About 49th Parallel
Founded in 1999, 49th Parallel is a peer-reviewed, interdisciplinary e-journal devoted to American and Canadian studies. It seeks to promote innovative and challenging academic work.
The journal takes its name from the 1,270 mile border separating USA and Canada, and in this sense is keen to encourage dialogues and debates which transcend the boundaries of customary theoretical approaches to the culture, history, and politics of the North American continent.
Some of the disciplines previously covered in 49th Parallel include history, literature, film, popular culture, politics, photography, the visual arts, and their relation within an international comparative framework. This multidisciplinary approach aims to promote a broad spectrum of academic debate, and to utilise the multimedia capabilities offered to an e-based journal. In this sense 49th Parallel means to encourage traditional academic essays alongside the use of video and photo academic texts.
The Editors would like to hear from anyone willing to contribute articles and reviews to the journal. We are especially keen to encourage postgraduates to publish their work and contribute reviews and ideas.
All articles, provided they fall within the broad remit of the journal and meet academic standards, will be put into our review process. Articles will be evaluated anonymously by a relevant academic specialist. If approved for publication, authors may be required to revise their original submission.
The editors reserve the right to decide the content of each edition and may request modification and/or alteration to work submitted for publication.
We welcome those interested in joining our review teams and would like to hear from potential book, film, TV and web reviewers. We also welcome proposals for conference reports.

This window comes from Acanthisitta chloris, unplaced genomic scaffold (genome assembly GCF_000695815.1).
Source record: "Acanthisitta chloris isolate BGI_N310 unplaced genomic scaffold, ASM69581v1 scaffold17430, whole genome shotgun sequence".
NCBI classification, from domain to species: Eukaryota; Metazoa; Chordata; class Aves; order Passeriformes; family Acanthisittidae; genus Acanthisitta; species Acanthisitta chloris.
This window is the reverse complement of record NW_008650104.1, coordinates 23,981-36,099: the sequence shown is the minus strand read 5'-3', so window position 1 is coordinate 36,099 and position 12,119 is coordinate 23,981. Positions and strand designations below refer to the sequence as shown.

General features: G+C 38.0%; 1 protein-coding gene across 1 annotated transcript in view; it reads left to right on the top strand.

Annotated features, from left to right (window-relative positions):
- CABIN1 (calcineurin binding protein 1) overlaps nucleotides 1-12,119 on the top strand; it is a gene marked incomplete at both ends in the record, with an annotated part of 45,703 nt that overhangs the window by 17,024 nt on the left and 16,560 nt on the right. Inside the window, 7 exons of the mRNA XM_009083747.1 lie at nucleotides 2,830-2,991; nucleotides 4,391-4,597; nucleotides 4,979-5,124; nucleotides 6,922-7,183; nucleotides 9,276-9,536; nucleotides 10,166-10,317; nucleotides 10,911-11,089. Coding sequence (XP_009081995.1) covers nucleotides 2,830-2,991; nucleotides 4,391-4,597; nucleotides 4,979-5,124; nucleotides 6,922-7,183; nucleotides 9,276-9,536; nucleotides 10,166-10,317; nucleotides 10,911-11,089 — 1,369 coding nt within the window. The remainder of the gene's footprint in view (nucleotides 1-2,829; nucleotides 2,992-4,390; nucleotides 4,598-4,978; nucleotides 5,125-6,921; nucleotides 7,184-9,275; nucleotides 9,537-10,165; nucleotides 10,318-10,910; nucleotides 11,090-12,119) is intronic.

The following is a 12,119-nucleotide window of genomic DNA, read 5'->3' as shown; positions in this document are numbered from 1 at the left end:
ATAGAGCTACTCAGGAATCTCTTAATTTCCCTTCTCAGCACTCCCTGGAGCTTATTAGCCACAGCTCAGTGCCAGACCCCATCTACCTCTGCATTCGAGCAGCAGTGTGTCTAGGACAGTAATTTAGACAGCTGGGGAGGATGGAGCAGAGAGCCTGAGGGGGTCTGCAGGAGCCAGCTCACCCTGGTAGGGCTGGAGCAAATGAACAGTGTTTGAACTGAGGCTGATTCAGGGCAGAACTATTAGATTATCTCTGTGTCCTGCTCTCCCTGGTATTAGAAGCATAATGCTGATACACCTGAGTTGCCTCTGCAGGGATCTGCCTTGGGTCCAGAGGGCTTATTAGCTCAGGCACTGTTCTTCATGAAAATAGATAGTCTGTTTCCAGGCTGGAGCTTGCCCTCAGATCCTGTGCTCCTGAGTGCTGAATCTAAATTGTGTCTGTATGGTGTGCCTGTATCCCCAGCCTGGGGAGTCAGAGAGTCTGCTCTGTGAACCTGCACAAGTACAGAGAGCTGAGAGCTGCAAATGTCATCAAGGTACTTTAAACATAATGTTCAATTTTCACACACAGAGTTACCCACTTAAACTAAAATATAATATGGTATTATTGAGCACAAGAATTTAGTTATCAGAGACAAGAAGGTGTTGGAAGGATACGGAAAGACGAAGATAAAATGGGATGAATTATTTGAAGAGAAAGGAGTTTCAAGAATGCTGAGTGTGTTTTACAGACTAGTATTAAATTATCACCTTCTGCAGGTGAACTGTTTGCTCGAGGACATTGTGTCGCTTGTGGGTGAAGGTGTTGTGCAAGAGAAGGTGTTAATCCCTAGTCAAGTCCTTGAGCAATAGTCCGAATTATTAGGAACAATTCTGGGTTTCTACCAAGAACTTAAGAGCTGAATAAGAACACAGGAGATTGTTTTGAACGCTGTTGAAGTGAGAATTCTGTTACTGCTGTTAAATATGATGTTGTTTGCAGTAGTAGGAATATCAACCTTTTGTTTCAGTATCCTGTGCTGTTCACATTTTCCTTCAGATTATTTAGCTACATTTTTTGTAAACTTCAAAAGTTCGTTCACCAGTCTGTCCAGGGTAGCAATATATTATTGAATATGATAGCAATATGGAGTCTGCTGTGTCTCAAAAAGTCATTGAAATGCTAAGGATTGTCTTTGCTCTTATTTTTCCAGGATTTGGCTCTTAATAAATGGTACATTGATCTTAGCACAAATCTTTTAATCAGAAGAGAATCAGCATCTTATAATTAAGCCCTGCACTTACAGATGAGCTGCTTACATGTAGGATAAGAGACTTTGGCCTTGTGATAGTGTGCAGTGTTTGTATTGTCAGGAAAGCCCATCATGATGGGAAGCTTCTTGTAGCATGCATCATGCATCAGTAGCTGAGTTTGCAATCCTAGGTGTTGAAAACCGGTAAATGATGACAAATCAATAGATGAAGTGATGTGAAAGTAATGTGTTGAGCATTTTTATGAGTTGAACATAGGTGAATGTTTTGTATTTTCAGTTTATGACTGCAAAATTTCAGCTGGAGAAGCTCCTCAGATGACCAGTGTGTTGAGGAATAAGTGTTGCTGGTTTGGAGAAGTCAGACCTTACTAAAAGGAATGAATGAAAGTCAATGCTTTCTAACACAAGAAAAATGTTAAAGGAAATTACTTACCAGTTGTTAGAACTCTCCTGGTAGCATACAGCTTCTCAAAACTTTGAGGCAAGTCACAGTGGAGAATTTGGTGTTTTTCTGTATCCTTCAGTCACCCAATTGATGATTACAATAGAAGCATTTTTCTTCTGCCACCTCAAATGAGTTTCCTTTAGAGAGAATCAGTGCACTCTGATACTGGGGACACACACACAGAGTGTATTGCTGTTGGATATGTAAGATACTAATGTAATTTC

Further information regarding the submission of articles can be found on the submissions page. Please contact the Editors for any further questions or enquires.
Alex Bryne (University of Nottingham)
Chiara Morbi (University of Birmingham)
Lorenzo Costaguta (University of Nottingham)
Michelle Green (University of Nottingham)
S. Lou Stratton (University of Birmingham)
Tom Bishop (University of Nottingham)
Tom Cobb (University of Birmingham)
Drew Masci (University of Birmingham)
John Horne (University of Birmingham)
Dr Michele Aaron (University of Birmingham)
Professor William Boelhower (Università degli Studi di Padova, Italy)
Professor Richard Crockatt (University of East Anglia)
Mario Del Pero (Università di Bologna, Sede a Forlì, Italy)
Professor Dick Ellis (University of Birmingham)
Dr Ali Fisher (Mappa Mundi Consultants)
Dr Danielle Fuller (University of Birmingham)
Dr Chris Gair (University of Glasgow)
Professor Michael Heale (University of Lancaster)
Professor Sheila Hones (University of Tokyo, Japan)
Professor Matthew Jones (University of Nottingham)
Professor Liam Kennedy (University College, Dublin, Ireland)
Dr Anouk Lang (University of Birmingham)
Professor Scott Lucas (University of Birmingham)
David Ryan (University College, Cork, Ireland)
Dr Maria Ryan (University of Nottingham)
Dr Giles Scott-Smith (Roosevelt Academy, Middelburg, The Netherlands)
Dr Bevan Sewell (University of Nottingham)
Professor Antonio Varsori (Università degli Studi di Padova, Italy)
Dr Paul Woolf (University of Birmingham)
Previous EditorsBen Offiler (University of Nottingham)
Dr Hannah Durkin (University of Nottingham)
John Horne (University of Birmingham)
Ceren Sengezer (University of Birmingham)
Dr Chris Emery (London School of Economics)
Dr Euan Gallivan
Dr Kaeten Mistry (University of East Anglia)
Dr Eva Rus (Università degli Studi di Padova, Italy)
Dr Mark Straw (University of Birmingham)
Dr James Boys (Richmond, The American International University, London)
Dr Andrew Johnstone (University of Leicester)
Rebecca Isaacs (University of Birmingham)
Katie Barnett (University of Birmingham)
Alex Bryne is a PhD candidate at the University of Nottingham and his research focuses on the meaning of the Monroe Doctrine within early twentieth century America. His wider research interests include late nineteenth and early twentieth century international relations and diplomatic history. Before commencing his studies at Nottingham, Alex spent four years at the University of Leicester, gaining a BA in International Relations and History and an MA in History.
Chiara Morbi is a PhD candidate at the University of Birmingham. She holds a BA in Languages and Literature,and a MA in Panamerican Literature at the University of Bergamo, Italy, with a thesis focusing on the Cultural Cold War in Mexico (1940-1968), with a particular attention to philanthropic foundations and anti-Americanism. Currently, her research focuses on the US cultural propaganda during the Cold War in Italy. Her research interests include CIA’s covert actions, philanthropic projects and the relationship between Italian Intelligentsia and US intelligence after the Second World War. Since 2012, she is a teaching assistant of Latin American History at the University of Bergamo, Italy.